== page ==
Physiological methods to measure motor function in humans and animals with spinal cord injury

Christine K. Thomas, Brian R. Noga

Research output: Contribution to journalArticle

5 Scopus citations


This article compares some physiological methods commonly used to measure the functional capability of the motor system in humans and animals after spinal cord injury. Some of the differences between animal and human experimentation are considered first. Then we discuss how to measure the effectiveness of conduction through the motor system. We describe ways to assess the integration of different inputs at the spinal cord and to measure the responsiveness of the neuromuscular system. We conclude that comparisons across species are invaluable to understand the control of movement, both before and after injury.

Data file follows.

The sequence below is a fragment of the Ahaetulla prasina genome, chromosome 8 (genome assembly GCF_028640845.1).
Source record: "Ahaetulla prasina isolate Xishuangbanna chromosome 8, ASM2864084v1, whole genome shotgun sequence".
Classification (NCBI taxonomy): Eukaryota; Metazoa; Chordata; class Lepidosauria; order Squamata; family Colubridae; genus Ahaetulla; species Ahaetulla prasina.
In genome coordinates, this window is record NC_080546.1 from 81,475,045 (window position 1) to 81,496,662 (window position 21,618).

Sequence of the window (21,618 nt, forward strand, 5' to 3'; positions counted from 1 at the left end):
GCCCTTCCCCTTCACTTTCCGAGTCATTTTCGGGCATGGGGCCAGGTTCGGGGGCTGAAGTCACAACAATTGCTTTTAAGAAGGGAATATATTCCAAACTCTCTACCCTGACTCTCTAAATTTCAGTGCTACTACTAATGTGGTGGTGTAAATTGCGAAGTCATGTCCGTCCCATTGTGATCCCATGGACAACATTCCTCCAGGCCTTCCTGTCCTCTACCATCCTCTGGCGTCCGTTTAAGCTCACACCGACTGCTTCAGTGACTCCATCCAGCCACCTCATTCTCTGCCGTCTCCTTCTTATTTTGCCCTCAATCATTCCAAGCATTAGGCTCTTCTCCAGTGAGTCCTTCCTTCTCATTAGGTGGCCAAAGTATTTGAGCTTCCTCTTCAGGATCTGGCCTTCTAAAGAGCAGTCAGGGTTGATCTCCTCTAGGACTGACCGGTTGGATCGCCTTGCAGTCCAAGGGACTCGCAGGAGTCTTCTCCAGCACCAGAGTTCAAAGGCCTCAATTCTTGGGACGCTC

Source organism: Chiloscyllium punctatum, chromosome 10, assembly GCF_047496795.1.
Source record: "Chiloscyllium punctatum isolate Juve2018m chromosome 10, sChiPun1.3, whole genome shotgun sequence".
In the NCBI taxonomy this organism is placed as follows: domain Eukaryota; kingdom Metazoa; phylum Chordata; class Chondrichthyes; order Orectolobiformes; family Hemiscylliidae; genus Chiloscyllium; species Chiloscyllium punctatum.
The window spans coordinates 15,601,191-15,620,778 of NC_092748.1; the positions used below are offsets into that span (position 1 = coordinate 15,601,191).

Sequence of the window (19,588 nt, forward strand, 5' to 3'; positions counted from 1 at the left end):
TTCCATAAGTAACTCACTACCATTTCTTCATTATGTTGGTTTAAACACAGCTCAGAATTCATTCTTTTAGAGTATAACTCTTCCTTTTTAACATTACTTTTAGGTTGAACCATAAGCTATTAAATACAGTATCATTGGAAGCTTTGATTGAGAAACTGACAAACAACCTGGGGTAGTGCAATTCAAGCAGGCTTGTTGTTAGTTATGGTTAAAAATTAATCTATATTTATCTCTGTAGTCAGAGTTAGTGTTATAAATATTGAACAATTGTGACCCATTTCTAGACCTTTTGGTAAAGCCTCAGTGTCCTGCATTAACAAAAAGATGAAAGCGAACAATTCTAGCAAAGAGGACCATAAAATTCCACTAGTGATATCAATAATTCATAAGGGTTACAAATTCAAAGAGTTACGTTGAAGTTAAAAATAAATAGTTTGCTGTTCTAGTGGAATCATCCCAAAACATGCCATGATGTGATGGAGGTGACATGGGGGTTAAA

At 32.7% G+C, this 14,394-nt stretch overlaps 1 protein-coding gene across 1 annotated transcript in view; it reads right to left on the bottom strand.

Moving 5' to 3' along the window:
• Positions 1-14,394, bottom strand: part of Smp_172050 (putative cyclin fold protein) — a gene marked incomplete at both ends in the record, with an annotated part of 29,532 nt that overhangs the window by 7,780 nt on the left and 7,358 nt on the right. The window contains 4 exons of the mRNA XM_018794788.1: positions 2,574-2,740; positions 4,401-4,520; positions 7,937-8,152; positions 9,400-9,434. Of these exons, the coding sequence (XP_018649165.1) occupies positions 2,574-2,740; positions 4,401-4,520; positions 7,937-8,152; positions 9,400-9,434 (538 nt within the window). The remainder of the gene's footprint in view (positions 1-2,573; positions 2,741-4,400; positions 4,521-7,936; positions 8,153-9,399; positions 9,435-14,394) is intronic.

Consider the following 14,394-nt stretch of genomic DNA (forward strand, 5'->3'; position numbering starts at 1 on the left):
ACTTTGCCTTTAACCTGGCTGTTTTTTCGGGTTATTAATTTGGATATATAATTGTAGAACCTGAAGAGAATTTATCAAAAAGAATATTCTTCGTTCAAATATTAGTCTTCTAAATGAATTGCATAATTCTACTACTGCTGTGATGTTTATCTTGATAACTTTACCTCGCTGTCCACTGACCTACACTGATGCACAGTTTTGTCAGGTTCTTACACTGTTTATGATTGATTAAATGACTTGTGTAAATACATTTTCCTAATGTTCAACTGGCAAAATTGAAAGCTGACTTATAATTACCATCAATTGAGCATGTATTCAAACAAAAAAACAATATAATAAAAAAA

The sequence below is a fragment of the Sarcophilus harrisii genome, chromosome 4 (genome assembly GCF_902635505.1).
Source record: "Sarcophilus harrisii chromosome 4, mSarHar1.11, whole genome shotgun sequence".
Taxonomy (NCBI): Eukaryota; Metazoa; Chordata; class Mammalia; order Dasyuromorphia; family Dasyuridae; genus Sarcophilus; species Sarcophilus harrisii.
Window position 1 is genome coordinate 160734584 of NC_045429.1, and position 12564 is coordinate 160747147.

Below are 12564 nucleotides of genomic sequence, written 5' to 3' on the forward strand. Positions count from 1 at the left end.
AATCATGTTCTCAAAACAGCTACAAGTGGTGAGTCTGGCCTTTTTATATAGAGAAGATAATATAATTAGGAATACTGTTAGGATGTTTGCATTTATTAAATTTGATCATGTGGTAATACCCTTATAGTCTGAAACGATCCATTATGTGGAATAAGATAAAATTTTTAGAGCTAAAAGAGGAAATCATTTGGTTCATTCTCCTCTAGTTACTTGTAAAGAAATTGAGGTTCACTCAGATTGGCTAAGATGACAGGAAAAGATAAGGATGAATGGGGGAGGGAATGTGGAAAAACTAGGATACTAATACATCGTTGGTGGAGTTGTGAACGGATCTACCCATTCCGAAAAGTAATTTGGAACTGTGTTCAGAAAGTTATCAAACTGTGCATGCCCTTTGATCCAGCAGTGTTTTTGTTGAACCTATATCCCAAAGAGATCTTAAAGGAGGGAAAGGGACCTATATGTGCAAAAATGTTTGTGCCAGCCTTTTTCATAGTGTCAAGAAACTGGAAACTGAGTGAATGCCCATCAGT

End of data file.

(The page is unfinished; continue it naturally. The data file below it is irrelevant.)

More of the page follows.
Original languageEnglish (US)
Pages (from-to)25-33
Number of pages9
JournalJournal of rehabilitation research and development
Issue number4 SUPPL. 1
StatePublished - Jan 1 2003



  • Central nervous system regeneration
  • Control of movement
  • Electromyography
  • Motor-evoked potential
  • Neuromuscular adaptation
  • Neuron excitability

ASJC Scopus subject areas

  • Rehabilitation
  • Health Professions(all)
  • Engineering(all)

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